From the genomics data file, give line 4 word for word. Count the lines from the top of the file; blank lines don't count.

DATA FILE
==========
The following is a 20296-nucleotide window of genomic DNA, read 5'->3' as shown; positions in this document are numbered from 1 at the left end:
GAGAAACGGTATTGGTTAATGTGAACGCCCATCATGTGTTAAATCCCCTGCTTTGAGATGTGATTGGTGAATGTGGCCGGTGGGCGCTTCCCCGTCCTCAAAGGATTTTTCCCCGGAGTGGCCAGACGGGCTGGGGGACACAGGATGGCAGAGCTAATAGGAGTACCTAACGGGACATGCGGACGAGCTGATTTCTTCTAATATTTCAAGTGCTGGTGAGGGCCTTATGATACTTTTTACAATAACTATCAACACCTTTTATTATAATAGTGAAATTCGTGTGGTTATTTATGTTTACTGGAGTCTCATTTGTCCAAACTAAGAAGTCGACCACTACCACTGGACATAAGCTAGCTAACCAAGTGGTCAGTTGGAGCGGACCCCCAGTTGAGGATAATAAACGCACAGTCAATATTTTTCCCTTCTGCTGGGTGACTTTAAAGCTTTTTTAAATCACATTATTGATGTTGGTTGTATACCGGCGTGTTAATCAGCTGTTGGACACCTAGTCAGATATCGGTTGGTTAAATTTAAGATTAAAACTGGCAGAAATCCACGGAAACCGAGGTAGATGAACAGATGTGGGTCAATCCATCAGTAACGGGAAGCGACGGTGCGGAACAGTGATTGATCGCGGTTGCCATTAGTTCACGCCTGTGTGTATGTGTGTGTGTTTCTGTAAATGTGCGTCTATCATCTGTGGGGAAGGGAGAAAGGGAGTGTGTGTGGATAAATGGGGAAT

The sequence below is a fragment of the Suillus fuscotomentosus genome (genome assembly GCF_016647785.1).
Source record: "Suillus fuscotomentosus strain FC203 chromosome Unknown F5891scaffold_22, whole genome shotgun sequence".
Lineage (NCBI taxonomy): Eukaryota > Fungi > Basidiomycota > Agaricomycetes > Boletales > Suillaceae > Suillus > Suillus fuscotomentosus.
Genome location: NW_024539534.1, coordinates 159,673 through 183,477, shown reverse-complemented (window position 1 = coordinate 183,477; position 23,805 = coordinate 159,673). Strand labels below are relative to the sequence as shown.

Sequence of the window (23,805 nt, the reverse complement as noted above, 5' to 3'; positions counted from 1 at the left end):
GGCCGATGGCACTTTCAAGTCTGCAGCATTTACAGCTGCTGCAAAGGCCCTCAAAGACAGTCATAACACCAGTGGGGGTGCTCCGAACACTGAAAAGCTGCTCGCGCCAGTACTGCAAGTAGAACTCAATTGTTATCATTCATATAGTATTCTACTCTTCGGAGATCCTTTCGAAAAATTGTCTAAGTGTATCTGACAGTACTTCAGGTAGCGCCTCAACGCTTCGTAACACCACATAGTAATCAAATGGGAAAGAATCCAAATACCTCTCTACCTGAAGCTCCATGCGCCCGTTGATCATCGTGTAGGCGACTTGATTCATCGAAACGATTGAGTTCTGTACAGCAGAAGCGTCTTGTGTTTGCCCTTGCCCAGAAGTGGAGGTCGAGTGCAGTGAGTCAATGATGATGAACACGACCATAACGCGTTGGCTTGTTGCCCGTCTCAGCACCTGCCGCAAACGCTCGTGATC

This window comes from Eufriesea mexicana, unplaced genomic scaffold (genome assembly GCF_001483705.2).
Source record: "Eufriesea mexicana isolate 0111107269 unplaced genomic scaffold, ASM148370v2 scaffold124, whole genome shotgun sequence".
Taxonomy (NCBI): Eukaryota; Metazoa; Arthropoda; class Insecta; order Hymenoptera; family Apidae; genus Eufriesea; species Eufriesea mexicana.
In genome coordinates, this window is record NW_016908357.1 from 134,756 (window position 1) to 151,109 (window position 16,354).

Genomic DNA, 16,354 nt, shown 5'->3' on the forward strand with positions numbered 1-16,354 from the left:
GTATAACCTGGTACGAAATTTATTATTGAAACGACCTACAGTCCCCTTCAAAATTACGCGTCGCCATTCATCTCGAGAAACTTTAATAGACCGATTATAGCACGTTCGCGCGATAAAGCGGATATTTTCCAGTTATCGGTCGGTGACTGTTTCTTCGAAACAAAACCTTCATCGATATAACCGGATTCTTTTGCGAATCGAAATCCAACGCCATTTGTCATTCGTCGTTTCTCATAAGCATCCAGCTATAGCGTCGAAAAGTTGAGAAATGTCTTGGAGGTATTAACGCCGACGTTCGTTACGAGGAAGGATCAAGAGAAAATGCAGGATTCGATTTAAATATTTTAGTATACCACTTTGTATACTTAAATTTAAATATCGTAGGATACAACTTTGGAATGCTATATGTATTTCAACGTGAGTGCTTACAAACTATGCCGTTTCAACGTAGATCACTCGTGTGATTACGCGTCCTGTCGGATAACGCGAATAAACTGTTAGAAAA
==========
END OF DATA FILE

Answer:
Source record: "Suillus fuscotomentosus strain FC203 chromosome Unknown F5891scaffold_22, whole genome shotgun sequence".